It’s early on Monday morning, and I’ve just seen producer Jeremy Thomas and director Ben Wheatley’s adaptation of J.G. Ballard’s High-Rise. Maybe that’s why I’m in a slightly shitty mood.
Not because it’s not a good movie. It is. I think.
High-Rise‘s pedigree would certainly suggest I should enjoy it. Thomas had originally tried to film the novel with blog favourite Nic Roeg in the director’s chair. Which suggests good taste and a feel for the material. And even if Ballard hasn’t yet elbowed his way onto my reading list, the things I read and hear about his sensibility suggest that moment it getting closer.
Peter Bradshaw’s review of High-Rise is pretty bang-on, I think. It captures my discomfort with proclaiming it a good movie, precisely because it is. Even if I hesitate to link to The Grauniad these days. I had hoped to tie the movie in with my recent visit to the new Switch House at the Tate Modern, when I saw a new piece on the privacy issues it occasions for the neighbouring apartment buildings in the paper. But Deborah Orr’s piece was so self-indulgent, I had to turn away. (J’accuse, Stroke Bloke – Ed.)
Still, as I read more about High-Rise, it lead me in some more interesting directions. For fans of urban-brutalism – Hi, Mom! – the BFI has a list of 10 Great Tower Block Movies.
And I wonder if my funk is also occasioned by a sense of dislocation vis-a-vis my former adopted homeland on the western side of the Atlantic as I read the news from America. Even though I’m very aware of the pitfalls inherent in assuming any sort of (positive) British exceptionalism as much as the American brand. And I’d like to think that I make some kind of attempt to apply that kind of scepticism to Scotland, too.
The Herald reports here on US drone strikes that have “provoked huge controversy due to the secrecy surrounding the operations and because they have taken place in countries such as Pakistan, Yemen and Somalia – nations with which the US is not at war.”
But the reason The Herald is reporting on this, this week is that “[p]rogrammes to pinpoint the locations of terrorist suspects for ‘targeted killing’ drone strikes by tracking where they access the internet, were developed at RAF Menwith Hill in North Yorkshire, which largely staffed by staff from the US National Security Agency (NSA).”
In the story, The Herald cites US attorney Jennifer Gibson, a project lead for drones with human rights organisation Reprieve, who notes that although the British government has banned the death penalty, it cooperates with drone strikes, in which case intelligence agencies decide “who lives or dies” without any accountability.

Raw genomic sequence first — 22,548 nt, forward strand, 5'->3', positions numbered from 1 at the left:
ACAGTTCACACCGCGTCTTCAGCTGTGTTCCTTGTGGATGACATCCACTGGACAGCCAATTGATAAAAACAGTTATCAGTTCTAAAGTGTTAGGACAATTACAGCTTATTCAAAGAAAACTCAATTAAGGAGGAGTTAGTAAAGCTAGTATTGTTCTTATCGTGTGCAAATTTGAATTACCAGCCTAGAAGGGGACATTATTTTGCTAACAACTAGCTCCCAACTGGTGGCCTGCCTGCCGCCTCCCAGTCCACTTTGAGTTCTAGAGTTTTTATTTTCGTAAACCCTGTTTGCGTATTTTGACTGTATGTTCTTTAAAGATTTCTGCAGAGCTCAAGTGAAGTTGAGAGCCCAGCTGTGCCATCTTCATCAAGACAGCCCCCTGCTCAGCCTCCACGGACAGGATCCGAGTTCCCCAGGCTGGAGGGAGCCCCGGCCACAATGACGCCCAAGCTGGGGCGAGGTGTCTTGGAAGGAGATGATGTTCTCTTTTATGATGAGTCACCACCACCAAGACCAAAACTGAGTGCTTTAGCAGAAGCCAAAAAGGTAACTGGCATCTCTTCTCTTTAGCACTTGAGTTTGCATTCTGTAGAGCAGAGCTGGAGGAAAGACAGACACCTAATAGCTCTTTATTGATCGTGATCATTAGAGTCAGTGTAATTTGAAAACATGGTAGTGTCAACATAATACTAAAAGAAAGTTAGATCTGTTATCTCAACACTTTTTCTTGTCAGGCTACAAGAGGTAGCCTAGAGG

That’s not a policy pivot, it’s a Kellyanne Conway-inspired messaging pivot. The idea was to make it sound like he was ‘softening’ in hopes of bringing home suburban voters, mostly women, who are uncomfortable voting for a racist.
And the triumph of tone over substance brings us back to J.G. Ballard’s dystopian world. In 1968, Ballard wrote the pamphlet, Why I Want to Fuck Ronald Reagan. As Ian Wiki explains, “[i]t was written in the style of a scientific paper and catalogues an apocryphal series of bizarre experiments intended to measure the psychosexual appeal of Ronald Reagan, who was then the Governor of California and candidate for the 1968 Republican presidential nomination.”
Ballard’s explanation of the inspiration for the piece in the 1990 edition of The Atrocity Exhibition, in which he notes Reagan’s use of “the smooth, teleprompter-perfect tones of the TV auto-salesman to project a political message that was absolutely the reverse of bland and reassuring,” feels timely. Trump uses a kind of parody of plain-spoken authenticity to effect a similar sleight-of-hand.
Above all, it struck me that Reagan was the first politician to exploit the fact that his TV audience would not be listening too closely, if at all, to what he was saying, and indeed might well assume from his manner and presentation that he was saying the exact opposite of the words actually emerging from his mouth.
But cheer up, there’s always disco. Here’s some Abba. Kind of.